We are come hither to preserve the poor commonwealth of Virginia, if it can be possibly done: something must be done to preserve your liberty and mine.
– Patrick Henry, 5 June 1788, arguing (correctly) against Virginia’s ratification of the proposed Constitution.
We turn our attention for a foray into history. It’s been said that “Those who fail to study history are doomed to repeat it.” That’s not entirely true; even those who have studied history are doomed to repeat it when they are surrounded by those who haven’t. Americans have a strange relationship with the Constitution. Conservatives love it almost as some providential construct that we cite as protection for our natural (God-given) rights, and the progressives love it because they think they can interpret it to say anything they want and then call that the supreme law of the land.
The Constitution is only as good as our adherence to it. As Tea Partiers we strive towards a return to Constitutional governance. The Constitution as written is perhaps the greatest modern assertion of human rights. But it almost wasn’t. No, I don’t mean it almost wasn’t ratified, I mean it almost wasn’t the greatest. We owe a great debt to the man quoted above. He was skeptical. I’d like to introduce you.
Background: the Philadelphia Convention of 1787 had prepared a new Constitution that would greatly strengthen the federal government if ratified. The document had been sent to the states for ratification, state-by-state. Virginia had had a very prominent role in the war. And while eight other states had already ratified the new Constitution, Virginia’s philosophical as well as her physical position were central: many Virginians had had founding roles in American revolutionary thought, so her acceptance or rejection of the new Constitution was of great public import. Further, Virginia literally stood astride the contiguous 13 states. If Virginia failed to ratify, the new nation would be divided in half geographically.
So with some trepidation the pro-ratification federalists gathered their forces at the Virginia Ratification Convention, held in June 1788. They knew Henry (and others) would oppose them. Henry didn’t disappoint them:
I am not free from suspicion: I am apt to entertain doubts. I rose yesterday to ask a question which arose in my own mind. When I asked that question, I thought the meaning of my interrogation was obvious. The fate of this question and of America may depend on this. Have they said, We, the states? Have they made a proposal of a compact between states? If they had, this would be a confederation. It is otherwise most clearly a consolidated government. The question turns, sir, on that poor little thing — the expression, We, the people, instead of the states, of America.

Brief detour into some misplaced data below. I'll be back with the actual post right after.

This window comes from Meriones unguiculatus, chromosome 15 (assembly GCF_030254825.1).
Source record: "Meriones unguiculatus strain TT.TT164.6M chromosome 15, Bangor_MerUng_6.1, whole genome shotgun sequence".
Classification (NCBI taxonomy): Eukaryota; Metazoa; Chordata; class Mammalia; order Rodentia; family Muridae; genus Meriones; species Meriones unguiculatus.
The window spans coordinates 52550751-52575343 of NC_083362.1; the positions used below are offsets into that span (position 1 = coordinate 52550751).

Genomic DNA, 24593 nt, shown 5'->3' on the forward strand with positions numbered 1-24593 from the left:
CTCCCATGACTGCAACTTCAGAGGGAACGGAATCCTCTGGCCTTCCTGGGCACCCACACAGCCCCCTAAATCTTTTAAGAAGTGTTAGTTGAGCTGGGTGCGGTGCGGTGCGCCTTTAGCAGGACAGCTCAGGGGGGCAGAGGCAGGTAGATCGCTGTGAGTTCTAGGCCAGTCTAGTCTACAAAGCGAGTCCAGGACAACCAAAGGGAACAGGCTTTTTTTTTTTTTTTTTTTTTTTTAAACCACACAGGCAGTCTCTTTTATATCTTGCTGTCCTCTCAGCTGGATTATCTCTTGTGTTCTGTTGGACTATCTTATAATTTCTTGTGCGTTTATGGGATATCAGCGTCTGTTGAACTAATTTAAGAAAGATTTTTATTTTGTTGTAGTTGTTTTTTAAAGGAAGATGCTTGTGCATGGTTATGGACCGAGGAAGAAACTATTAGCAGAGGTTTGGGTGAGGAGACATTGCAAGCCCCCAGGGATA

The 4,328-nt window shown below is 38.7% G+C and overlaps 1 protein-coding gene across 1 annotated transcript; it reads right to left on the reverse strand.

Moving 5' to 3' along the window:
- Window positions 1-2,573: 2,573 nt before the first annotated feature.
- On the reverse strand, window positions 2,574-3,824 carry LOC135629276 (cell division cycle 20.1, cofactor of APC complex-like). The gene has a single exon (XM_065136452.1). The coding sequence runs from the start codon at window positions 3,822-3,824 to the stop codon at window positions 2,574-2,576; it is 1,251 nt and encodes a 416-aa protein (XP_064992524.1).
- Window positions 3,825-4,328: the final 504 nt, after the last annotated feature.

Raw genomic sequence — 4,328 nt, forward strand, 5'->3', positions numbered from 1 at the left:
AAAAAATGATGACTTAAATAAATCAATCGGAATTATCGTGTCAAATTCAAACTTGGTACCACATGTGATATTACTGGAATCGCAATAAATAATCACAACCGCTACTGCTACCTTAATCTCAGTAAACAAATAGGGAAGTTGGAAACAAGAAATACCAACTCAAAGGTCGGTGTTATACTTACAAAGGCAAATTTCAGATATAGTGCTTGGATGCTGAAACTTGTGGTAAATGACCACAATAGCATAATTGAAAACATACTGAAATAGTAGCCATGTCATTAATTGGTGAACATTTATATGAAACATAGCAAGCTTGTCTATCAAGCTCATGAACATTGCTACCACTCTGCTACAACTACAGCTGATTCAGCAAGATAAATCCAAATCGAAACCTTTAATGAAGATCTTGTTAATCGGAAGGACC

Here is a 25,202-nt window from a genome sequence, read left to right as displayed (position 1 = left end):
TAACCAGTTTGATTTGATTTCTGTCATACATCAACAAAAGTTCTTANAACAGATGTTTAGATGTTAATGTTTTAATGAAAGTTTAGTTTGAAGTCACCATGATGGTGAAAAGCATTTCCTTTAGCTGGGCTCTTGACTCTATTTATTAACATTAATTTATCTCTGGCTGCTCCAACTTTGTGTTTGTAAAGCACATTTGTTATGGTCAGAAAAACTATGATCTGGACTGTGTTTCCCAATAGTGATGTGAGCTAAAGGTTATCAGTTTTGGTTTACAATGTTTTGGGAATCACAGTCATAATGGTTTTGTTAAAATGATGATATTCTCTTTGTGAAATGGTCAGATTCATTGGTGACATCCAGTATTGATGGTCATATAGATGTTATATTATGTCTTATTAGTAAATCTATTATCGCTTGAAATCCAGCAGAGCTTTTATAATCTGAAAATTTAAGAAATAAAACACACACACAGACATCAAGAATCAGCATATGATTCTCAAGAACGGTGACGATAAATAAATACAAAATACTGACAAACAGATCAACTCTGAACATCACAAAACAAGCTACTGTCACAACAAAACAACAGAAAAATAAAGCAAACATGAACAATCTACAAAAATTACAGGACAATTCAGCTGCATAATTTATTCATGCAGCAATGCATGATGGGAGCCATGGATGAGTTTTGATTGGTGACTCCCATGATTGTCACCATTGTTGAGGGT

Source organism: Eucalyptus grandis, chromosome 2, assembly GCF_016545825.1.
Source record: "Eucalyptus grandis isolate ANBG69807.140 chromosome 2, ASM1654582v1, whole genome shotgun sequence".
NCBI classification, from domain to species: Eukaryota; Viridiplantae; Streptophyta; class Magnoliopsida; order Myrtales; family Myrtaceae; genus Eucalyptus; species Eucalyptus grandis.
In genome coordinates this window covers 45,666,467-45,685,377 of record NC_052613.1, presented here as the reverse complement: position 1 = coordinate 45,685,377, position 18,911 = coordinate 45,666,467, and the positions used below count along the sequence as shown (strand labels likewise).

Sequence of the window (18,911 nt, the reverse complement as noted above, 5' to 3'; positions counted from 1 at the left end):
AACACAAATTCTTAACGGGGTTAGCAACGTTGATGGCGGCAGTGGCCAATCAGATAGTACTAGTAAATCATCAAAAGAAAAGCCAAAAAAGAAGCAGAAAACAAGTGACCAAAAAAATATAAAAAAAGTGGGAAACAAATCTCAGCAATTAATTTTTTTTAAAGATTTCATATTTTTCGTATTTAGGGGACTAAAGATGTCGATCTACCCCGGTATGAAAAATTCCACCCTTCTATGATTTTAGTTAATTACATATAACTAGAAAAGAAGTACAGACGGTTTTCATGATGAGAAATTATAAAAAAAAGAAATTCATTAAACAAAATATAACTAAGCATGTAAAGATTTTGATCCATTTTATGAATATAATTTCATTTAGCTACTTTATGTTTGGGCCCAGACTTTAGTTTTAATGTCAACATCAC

Henry continued to lambast the power-hungry federalists (forgive me, sir; emphasis added):
I need not take much pains to show that the principles of this system are extremely pernicious, impolitic, and dangerous…Here is a resolution as radical as that which separated us from Great Britain. It is radical in this transition; our rights and privileges are endangered, and the sovereignty of the states will be relinquished: and cannot we plainly see that this is actually the case?
Henry immediately proceeded to point out glaring omissions in the new document. Later, these would form the basis for his and others’ demanding what we now know as the Bill of Rights, which did not yet exist:
The rights of conscience, trial by jury, liberty of the press, all your immunities and franchises, all pretensions to human rights and privileges, are rendered insecure, if not lost, by this change, so loudly talked of by some, and inconsiderately by others. Is this tame relinquishment of rights worthy of freemen? Is it worthy of that manly fortitude that ought to characterize republicans? It is said eight states have adopted this plan. I declare that if twelve states and a half had adopted it, I would, with manly firmness, and in spite of an erring world, reject it.
Debate in Virginia and in other states had variously centered on whether other nations would respect or fear us as a strong nation, or whether trade and commerce would flourish and wealth abound. Henry cut through it all with words that are as important today as they’ve ever been:
You are not to inquire how your trade may be increased, nor how you are to become a great and powerful people, but how your liberties can be secured; for liberty ought to be the direct end of your government.
Is it necessary for your liberty that you should abandon those great rights by the adoption of this system? Is the relinquishment of the trial by jury and the liberty of the press necessary for your liberty? Will the abandonment of your most sacred rights tend to the security of your liberty? Liberty, the greatest of all earthly blessing — give us that precious jewel, and you may take every thing else! But I am fearful I have lived long enough to become an old-fashioned fellow. Perhaps an invincible attachment to the dearest rights of man may, in these refined, enlightened days, be deemed old-fashioned; if so, I am contented to be so.